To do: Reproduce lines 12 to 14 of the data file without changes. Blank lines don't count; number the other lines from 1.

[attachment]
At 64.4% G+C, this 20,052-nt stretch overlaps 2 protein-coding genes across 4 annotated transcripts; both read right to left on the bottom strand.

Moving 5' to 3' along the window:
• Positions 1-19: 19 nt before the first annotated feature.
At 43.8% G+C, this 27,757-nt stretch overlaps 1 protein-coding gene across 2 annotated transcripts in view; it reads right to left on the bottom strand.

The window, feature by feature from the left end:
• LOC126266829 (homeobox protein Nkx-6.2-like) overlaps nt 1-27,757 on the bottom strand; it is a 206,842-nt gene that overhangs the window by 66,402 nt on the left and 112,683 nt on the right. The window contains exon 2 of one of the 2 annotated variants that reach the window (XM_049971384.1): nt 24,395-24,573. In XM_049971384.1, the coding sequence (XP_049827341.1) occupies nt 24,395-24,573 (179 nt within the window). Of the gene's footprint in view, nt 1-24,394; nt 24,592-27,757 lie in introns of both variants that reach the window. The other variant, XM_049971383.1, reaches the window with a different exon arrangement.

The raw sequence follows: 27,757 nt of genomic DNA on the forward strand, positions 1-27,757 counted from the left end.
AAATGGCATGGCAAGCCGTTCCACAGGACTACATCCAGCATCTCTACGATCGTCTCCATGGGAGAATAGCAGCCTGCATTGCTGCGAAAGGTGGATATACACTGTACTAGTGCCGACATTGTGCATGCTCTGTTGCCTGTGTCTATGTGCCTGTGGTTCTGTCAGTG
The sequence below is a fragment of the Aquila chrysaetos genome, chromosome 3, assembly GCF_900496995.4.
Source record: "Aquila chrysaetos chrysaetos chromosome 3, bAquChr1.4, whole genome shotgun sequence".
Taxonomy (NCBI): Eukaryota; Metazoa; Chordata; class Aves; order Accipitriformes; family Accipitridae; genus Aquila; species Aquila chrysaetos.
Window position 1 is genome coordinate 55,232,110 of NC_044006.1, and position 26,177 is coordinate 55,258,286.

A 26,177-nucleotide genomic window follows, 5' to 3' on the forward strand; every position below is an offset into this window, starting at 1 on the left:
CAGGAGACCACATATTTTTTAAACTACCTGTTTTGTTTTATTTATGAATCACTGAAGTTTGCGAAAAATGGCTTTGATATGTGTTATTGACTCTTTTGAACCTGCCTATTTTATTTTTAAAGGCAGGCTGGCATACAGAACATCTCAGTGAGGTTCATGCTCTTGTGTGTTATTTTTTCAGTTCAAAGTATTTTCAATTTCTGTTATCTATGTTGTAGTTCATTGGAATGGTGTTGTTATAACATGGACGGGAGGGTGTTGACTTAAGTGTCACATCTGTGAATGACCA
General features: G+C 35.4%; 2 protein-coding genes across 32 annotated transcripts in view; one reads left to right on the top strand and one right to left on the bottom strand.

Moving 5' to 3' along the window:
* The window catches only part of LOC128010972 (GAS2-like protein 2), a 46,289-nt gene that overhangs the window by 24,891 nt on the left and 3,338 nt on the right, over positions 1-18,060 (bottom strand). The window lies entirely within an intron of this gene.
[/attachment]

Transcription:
Window position 1 is genome coordinate 55,232,110 of NC_044006.1, and position 26,177 is coordinate 55,258,286.

A 26,177-nucleotide genomic window follows, 5' to 3' on the forward strand; every position below is an offset into this window, starting at 1 on the left:
CAGGAGACCACATATTTTTTAAACTACCTGTTTTGTTTTATTTATGAATCACTGAAGTTTGCGAAAAATGGCTTTGATATGTGTTATTGACTCTTTTGAACCTGCCTATTTTATTTTTAAAGGCAGGCTGGCATACAGAACATCTCAGTGAGGTTCATGCTCTTGTGTGTTATTTTTTCAGTTCAAAGTATTTTCAATTTCTGTTATCTATGTTGTAGTTCATTGGAATGGTGTTGTTATAACATGGACGGGAGGGTGTTGACTTAAGTGTCACATCTGTGAATGACCA